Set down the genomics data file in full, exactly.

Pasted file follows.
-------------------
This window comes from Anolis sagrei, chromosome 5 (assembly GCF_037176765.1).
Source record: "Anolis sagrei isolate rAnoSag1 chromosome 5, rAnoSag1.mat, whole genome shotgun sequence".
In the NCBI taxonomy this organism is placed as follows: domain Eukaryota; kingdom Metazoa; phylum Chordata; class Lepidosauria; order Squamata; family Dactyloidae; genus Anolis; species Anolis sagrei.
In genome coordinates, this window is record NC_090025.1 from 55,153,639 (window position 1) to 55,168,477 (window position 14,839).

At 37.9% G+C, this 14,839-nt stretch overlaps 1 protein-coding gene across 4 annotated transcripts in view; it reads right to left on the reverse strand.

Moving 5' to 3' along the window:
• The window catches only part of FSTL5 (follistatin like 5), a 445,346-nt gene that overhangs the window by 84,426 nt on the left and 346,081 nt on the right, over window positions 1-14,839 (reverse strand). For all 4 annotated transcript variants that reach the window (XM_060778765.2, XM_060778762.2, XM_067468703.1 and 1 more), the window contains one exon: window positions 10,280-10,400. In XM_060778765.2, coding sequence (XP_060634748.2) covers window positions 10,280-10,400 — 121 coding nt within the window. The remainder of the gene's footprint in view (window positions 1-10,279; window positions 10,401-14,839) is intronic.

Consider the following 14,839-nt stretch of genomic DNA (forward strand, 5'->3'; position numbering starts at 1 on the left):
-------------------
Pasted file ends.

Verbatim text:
This window comes from Anolis sagrei, chromosome 5 (assembly GCF_037176765.1).
Source record: "Anolis sagrei isolate rAnoSag1 chromosome 5, rAnoSag1.mat, whole genome shotgun sequence".
In the NCBI taxonomy this organism is placed as follows: domain Eukaryota; kingdom Metazoa; phylum Chordata; class Lepidosauria; order Squamata; family Dactyloidae; genus Anolis; species Anolis sagrei.
In genome coordinates, this window is record NC_090025.1 from 55,153,639 (window position 1) to 55,168,477 (window position 14,839).

At 37.9% G+C, this 14,839-nt stretch overlaps 1 protein-coding gene across 4 annotated transcripts in view; it reads right to left on the reverse strand.

Moving 5' to 3' along the window:
• The window catches only part of FSTL5 (follistatin like 5), a 445,346-nt gene that overhangs the window by 84,426 nt on the left and 346,081 nt on the right, over window positions 1-14,839 (reverse strand). For all 4 annotated transcript variants that reach the window (XM_060778765.2, XM_060778762.2, XM_067468703.1 and 1 more), the window contains one exon: window positions 10,280-10,400. In XM_060778765.2, coding sequence (XP_060634748.2) covers window positions 10,280-10,400 — 121 coding nt within the window. The remainder of the gene's footprint in view (window positions 1-10,279; window positions 10,401-14,839) is intronic.

Consider the following 14,839-nt stretch of genomic DNA (forward strand, 5'->3'; position numbering starts at 1 on the left):